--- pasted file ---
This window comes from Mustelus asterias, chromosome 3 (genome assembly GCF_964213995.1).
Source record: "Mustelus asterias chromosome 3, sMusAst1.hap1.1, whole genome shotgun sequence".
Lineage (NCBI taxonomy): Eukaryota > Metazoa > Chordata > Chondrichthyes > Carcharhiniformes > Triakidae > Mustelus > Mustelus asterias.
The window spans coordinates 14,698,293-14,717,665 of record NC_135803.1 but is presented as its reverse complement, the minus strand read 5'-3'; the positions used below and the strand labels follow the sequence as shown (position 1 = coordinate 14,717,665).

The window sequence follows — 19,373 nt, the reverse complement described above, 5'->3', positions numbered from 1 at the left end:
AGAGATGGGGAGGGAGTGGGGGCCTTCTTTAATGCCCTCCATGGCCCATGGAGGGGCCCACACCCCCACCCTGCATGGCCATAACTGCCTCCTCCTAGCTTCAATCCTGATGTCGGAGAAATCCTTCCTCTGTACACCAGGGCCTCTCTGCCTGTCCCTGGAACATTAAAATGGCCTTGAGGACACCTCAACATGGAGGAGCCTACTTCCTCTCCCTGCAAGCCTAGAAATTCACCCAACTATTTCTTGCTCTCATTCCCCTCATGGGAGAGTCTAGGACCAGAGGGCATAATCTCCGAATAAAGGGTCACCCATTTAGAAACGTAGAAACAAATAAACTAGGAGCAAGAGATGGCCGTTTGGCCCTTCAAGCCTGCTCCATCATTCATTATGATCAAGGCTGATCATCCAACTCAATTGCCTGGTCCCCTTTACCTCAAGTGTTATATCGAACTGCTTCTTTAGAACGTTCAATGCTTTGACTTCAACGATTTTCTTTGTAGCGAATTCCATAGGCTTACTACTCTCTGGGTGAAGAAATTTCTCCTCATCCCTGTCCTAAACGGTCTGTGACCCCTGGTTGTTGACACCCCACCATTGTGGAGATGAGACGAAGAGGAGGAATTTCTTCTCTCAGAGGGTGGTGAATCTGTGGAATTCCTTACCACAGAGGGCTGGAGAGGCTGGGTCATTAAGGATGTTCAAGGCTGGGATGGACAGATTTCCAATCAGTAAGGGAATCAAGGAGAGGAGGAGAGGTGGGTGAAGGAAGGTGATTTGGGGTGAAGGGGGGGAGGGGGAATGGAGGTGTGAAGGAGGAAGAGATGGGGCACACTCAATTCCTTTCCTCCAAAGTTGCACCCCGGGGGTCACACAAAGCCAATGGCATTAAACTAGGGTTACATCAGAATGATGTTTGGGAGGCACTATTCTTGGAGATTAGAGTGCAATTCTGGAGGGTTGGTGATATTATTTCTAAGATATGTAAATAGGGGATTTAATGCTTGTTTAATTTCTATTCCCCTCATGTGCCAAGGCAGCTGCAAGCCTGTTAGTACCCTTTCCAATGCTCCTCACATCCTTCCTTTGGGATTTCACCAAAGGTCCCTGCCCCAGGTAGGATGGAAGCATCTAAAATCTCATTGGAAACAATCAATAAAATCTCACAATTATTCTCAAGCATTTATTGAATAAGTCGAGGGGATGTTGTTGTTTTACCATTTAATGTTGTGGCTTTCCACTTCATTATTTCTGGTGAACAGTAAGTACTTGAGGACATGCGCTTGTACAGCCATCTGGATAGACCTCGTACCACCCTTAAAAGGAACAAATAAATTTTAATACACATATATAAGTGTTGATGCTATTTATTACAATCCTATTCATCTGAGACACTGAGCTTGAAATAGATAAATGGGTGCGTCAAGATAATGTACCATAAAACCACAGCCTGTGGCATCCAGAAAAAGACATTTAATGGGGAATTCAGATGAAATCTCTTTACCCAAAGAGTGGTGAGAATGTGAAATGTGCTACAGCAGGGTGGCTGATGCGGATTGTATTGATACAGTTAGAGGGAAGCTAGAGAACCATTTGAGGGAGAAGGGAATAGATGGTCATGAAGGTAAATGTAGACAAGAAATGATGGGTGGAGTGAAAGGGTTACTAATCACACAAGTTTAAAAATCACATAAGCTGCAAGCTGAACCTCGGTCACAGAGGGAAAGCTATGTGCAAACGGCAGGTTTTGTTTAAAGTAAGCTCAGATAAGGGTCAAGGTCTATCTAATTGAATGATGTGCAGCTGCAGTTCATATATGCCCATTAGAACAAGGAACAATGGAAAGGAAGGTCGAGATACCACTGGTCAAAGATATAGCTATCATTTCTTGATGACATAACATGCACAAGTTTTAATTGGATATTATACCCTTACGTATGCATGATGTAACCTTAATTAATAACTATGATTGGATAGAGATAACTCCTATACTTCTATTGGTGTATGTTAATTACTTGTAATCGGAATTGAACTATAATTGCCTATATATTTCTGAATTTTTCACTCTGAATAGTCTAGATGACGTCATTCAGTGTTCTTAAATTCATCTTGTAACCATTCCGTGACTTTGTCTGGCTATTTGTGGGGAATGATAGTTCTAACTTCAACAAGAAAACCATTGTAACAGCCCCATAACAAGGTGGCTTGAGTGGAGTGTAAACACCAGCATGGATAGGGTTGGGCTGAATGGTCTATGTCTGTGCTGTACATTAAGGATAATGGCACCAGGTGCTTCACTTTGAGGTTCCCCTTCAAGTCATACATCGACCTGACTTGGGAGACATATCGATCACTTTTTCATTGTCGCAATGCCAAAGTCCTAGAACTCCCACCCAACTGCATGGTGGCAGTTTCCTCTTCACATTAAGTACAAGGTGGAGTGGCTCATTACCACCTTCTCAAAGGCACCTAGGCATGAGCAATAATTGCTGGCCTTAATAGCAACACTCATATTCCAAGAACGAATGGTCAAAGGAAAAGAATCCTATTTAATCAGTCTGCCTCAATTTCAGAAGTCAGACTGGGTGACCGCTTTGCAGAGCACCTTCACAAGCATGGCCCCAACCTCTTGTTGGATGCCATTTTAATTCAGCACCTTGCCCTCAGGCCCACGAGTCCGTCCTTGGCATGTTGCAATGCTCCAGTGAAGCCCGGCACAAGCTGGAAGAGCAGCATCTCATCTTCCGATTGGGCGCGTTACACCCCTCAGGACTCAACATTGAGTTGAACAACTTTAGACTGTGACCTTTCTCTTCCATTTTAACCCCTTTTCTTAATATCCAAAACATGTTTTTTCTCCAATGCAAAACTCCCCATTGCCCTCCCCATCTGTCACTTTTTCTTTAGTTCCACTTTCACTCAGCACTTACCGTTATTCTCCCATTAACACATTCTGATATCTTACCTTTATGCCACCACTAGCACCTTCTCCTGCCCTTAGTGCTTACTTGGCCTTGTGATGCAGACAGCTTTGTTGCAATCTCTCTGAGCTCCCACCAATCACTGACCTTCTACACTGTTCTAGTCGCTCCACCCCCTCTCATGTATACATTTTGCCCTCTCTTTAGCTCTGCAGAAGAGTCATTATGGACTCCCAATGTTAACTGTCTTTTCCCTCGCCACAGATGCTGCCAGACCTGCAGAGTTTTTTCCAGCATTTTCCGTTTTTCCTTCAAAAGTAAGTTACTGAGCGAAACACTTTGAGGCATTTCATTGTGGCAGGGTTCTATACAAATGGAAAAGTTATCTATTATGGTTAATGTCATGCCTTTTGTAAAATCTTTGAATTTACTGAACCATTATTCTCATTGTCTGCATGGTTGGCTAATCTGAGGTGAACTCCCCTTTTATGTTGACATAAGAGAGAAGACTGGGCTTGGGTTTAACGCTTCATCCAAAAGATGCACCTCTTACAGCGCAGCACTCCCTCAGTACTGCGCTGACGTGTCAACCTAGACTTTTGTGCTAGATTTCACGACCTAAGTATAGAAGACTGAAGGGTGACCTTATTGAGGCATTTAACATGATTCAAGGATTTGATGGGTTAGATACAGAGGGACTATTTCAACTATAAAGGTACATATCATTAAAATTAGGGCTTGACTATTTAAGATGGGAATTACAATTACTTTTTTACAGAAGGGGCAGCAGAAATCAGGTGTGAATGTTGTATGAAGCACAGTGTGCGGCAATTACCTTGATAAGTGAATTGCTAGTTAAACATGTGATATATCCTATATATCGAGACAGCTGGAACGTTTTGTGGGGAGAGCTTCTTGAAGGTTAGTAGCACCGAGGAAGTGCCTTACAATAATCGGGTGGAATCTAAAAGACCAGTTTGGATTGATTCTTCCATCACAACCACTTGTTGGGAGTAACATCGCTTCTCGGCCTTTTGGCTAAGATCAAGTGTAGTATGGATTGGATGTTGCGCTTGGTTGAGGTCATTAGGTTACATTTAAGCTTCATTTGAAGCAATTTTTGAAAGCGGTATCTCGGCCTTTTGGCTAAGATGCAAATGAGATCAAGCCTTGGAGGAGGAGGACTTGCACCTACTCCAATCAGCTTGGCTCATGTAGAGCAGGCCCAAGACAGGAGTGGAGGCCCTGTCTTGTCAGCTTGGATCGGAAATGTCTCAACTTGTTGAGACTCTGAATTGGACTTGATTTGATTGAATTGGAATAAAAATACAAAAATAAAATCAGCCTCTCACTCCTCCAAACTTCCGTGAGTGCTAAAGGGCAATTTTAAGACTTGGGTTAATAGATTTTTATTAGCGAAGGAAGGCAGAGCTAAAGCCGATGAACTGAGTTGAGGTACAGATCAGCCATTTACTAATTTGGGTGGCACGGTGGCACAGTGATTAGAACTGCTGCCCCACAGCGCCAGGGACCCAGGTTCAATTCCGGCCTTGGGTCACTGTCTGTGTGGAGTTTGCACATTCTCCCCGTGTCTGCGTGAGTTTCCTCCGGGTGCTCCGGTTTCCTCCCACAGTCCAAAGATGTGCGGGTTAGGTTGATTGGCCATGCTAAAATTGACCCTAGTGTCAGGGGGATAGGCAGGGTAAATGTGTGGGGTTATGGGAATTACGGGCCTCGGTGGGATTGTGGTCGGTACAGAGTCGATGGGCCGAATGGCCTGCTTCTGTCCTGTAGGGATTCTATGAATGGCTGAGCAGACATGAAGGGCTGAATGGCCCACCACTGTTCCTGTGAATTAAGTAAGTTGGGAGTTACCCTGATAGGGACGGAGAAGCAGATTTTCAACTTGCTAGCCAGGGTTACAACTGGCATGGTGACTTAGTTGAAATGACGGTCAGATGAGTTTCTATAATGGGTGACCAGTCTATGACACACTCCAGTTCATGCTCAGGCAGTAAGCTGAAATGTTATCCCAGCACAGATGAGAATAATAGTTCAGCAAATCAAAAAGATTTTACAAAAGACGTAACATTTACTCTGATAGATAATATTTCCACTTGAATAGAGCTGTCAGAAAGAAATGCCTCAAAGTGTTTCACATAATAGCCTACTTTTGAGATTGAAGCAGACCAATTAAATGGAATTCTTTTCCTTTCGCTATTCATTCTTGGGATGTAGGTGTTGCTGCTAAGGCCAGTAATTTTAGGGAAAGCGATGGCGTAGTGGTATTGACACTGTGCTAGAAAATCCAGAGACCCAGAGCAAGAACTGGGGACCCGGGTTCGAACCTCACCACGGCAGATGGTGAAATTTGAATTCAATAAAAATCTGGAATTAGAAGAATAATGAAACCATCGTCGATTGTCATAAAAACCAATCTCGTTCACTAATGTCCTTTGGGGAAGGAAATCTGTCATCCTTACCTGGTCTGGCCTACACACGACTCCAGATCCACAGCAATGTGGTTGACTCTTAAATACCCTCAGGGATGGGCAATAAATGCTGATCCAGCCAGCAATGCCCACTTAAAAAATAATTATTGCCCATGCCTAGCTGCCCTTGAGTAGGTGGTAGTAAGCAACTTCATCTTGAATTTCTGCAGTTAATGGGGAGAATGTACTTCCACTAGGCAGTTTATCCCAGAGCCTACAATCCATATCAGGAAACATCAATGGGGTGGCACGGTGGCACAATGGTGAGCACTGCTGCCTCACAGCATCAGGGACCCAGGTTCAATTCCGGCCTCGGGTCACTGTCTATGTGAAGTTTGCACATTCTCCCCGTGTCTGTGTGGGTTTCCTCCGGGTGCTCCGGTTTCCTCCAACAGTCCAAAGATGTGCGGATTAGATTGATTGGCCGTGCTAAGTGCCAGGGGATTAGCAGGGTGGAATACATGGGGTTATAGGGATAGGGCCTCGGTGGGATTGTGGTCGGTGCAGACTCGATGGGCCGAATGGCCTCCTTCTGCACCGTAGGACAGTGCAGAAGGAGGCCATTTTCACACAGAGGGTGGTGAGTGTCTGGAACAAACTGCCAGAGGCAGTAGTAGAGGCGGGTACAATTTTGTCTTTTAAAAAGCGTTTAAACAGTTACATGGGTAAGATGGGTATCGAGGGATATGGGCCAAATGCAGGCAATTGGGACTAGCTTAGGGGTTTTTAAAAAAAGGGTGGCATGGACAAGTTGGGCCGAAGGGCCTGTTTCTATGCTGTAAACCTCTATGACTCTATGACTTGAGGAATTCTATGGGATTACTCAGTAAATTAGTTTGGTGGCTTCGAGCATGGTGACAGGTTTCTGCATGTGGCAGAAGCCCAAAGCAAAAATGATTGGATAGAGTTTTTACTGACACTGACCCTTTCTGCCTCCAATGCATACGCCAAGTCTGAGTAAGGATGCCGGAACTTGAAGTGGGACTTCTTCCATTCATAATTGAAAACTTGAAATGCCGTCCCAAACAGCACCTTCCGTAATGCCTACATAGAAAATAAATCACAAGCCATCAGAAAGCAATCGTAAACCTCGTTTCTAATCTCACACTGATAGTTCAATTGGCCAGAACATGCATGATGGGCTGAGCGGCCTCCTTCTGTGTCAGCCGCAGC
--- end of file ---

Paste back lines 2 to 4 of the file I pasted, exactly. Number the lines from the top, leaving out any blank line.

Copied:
Source record: "Mustelus asterias chromosome 3, sMusAst1.hap1.1, whole genome shotgun sequence".
Lineage (NCBI taxonomy): Eukaryota > Metazoa > Chordata > Chondrichthyes > Carcharhiniformes > Triakidae > Mustelus > Mustelus asterias.
The window spans coordinates 14,698,293-14,717,665 of record NC_135803.1 but is presented as its reverse complement, the minus strand read 5'-3'; the positions used below and the strand labels follow the sequence as shown (position 1 = coordinate 14,717,665).